The 2005 National Beef Quality Audit (NBQA), funded by the Beef Checkoff, was conducted between July 2005 and June 2006 and benchmarks previous studies conducted in 1991, 1995 and 2000.

Highlights of the first audit in 1991 demonstrated that beef was too fat, too tough and too inconsistent to be competitive with pork and poultry. The 1995 audit helped provide evidence of factors in which producers were beginning to move the needle and in which direction. The 2000 audit suggested that producers had made progress in helping improve beef quality in several areas, including injection site lesions, herd health and managing genetics for reduction of fat. In fact, injection sites, which was the number two concern of purveyors, restaurateurs and retailers in 1991, wasn’t even in the top 10 in the 2000 audit.

Based on the results from the 2005 NBQA’s three phases, researchers in the 2005 NBQA identified the following industry goals and educational efforts as key to the success of improving beef quality and reducing non-conformity.

Industry goals

  • Clarify beef market signals that encourage production of cattle, carcasses and cuts that conform to industry targets.
  • Foster communication and understanding among industry groups and segments of the beef supply chain.
  • Move expeditiously toward source and age verification to build supply lines of cattle to fit domestic and export markets.
  • Minimize production of excess fat.
  • Strive for uniformity/consistency in cattle production.
  • Consider tenderness in genetic and management decisions.
  • Target weights that optimize profitability without creating productivity or product-desirability problems.
  • Recognize the importance of marbling as a value-determining trait.
  • Use results of instrument assessments of cattle, carcasses and cuts to make genetic and management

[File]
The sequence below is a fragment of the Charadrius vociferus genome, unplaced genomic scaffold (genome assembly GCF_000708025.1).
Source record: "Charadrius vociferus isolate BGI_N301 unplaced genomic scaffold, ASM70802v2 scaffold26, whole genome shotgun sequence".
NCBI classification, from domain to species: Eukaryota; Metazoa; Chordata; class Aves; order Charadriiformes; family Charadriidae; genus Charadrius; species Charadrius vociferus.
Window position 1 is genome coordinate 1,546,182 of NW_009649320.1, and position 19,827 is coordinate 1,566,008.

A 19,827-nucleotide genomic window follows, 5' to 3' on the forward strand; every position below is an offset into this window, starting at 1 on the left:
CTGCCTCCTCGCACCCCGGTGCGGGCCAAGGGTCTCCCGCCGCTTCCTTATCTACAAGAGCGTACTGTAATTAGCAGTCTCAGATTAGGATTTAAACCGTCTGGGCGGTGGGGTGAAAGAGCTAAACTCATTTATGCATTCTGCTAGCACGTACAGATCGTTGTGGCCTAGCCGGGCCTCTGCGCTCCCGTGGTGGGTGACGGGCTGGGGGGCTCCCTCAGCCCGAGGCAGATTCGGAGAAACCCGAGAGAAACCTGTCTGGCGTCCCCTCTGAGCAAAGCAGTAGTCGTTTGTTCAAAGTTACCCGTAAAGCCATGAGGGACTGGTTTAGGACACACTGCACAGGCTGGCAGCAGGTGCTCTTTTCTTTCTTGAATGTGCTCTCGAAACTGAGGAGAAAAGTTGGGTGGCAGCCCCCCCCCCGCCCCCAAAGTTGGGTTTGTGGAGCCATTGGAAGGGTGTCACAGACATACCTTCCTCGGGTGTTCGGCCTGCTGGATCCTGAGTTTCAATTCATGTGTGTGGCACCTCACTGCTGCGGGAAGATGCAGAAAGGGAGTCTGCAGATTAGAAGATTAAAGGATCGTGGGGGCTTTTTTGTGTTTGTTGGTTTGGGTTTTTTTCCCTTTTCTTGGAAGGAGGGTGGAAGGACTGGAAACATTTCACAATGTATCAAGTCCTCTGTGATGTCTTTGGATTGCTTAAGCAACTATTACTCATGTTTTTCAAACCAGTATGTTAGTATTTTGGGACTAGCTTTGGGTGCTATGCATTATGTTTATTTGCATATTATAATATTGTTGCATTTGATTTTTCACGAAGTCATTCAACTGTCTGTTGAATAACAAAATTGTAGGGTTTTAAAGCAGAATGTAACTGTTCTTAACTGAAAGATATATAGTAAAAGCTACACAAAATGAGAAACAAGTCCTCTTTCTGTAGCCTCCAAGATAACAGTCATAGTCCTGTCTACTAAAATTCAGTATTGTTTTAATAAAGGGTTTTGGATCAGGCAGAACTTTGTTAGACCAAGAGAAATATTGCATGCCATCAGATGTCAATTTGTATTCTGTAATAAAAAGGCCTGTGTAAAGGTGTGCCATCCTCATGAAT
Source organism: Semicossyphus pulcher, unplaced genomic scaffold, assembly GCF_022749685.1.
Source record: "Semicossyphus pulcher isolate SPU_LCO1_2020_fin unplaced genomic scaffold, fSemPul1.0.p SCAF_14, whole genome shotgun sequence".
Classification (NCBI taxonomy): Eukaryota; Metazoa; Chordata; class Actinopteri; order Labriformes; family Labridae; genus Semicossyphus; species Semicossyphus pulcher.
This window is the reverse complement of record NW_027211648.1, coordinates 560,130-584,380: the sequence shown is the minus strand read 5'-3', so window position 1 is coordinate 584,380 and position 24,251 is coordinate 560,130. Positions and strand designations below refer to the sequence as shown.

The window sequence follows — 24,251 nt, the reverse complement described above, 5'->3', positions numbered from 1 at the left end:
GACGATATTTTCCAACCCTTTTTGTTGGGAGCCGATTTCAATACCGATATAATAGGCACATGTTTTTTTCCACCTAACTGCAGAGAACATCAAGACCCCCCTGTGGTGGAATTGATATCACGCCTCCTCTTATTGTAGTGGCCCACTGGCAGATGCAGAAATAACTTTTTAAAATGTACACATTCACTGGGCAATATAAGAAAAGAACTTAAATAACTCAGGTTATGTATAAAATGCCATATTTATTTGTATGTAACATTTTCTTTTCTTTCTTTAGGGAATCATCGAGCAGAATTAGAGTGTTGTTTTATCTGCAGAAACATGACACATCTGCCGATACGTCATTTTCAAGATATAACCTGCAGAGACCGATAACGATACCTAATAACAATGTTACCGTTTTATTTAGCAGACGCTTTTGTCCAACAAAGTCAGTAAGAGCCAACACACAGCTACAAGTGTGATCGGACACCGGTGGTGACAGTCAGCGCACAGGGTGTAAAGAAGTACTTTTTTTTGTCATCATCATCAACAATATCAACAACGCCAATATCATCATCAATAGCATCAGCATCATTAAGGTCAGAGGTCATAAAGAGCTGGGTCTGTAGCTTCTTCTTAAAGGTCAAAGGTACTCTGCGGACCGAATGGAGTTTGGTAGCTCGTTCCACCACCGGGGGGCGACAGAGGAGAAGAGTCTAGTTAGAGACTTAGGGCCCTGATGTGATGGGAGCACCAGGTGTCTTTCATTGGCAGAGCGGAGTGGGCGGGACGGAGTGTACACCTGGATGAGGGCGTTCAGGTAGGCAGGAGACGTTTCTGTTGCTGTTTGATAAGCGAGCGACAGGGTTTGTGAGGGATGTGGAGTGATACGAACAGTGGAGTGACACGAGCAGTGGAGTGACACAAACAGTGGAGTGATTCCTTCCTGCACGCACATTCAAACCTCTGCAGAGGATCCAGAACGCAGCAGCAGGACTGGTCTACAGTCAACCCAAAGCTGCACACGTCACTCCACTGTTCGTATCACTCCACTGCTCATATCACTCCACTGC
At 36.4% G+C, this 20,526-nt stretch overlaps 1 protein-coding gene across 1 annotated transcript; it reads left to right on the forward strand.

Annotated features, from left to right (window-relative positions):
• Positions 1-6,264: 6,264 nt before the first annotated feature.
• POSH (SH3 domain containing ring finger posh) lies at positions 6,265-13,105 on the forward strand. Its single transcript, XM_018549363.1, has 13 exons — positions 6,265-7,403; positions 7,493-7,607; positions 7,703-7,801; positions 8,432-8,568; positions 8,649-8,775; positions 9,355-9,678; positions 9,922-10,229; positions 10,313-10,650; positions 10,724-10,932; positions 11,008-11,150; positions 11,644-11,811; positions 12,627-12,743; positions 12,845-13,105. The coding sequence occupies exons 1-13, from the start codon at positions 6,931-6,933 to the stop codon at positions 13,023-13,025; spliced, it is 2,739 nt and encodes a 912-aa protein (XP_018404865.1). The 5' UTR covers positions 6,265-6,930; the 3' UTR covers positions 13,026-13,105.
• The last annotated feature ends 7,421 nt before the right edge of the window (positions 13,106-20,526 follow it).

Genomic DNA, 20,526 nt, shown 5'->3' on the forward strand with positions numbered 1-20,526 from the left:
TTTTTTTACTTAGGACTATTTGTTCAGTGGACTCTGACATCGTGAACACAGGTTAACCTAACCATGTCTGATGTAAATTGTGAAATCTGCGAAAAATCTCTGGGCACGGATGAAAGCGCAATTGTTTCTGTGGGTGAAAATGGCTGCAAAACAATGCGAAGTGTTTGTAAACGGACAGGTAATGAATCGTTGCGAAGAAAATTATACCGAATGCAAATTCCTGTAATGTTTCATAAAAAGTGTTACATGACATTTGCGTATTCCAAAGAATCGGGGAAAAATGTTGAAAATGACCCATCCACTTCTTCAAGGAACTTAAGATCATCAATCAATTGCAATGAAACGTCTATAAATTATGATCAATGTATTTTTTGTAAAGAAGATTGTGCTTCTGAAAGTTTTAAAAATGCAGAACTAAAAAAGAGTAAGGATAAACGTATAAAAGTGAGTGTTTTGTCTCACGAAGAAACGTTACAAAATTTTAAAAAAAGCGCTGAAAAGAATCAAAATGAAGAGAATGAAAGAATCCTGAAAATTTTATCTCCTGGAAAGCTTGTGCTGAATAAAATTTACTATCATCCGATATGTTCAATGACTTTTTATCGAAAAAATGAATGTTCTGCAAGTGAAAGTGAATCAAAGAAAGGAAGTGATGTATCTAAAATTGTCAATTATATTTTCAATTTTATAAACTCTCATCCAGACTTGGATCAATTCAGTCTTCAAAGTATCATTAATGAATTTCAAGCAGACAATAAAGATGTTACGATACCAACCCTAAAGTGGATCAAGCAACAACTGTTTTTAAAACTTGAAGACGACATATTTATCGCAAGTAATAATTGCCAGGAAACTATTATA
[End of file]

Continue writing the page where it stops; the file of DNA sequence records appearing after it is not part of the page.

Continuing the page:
decisions.
  • Select management practices that increase value.

Educational efforts

In keeping with the focus of the 2005 Audit to improve the educational capabilities of the Beef Quality Assurance program, the Beef Quality Assurance Advisory Board met in August 2006 and developed the following list of areas for BQA educational efforts that would help the industry “Stay on Track”:

  • Animal health product use.
  • Care, handling and transportation quality assurance.
  • Marketing opportunities.
  • Management practices to improve the safety, acceptability and quality of beef.
  • Recordkeeping.

Common themes

Common themes from the 2005 National Beef Quality Audit were:

  • The United States must compete in a global market.
  • Safe food is an expectation for domestic and international customers
  • We must have traceability for age/source/process verification.
  • We must move to instrument Yield and Quality grading.
  • There is great need for more producer education.
  • Cattle are too big, too fat and have too little marbling.
  • The beef chain is still segmented and disconnected from consumers.
  • The product delivered to the consumer is beef taste (flavor and tenderness).
  • The keys to retail merchandising of beef are color and appearance.
  • End-product goals must be balanced with production goals.

This information is excerpted from the Executive Summary of the 2005 National Beef Quality Audit. For more information, contact the National Cattlemen’s Beef Association at 303-694-0305.


WHAT IS THE NBQA?

The 2005 National Beef Quality Audit is a sequel to similar audits conducted in 1991, 1995 and 2000 of fed slaughter cattle for the U.S. beef industry. Information was obtained from seedstock generators, cow-calf producers, stockers/backgrounders and feedlot operators via questionnaires related to the top 10 quality problems facing the beef industry and changes made since 1991, 1995 and/or 2000 in genetic and/or management practices.

It also obtained information from packers, purveyors, foodservice operators, restaurateurs and/or supermarket operators, as well as key beef packing company personnel in charge of exporting and/or distributing beef products to international markets.

The 2005 audit will determine the extent to which changes have been made in, and by, the U.S. beef industry as compared to previous NBQAs. These results will identify those quality challenges upon which local, state, regional and national Beef Quality Assurance educational efforts should focus during the next five years.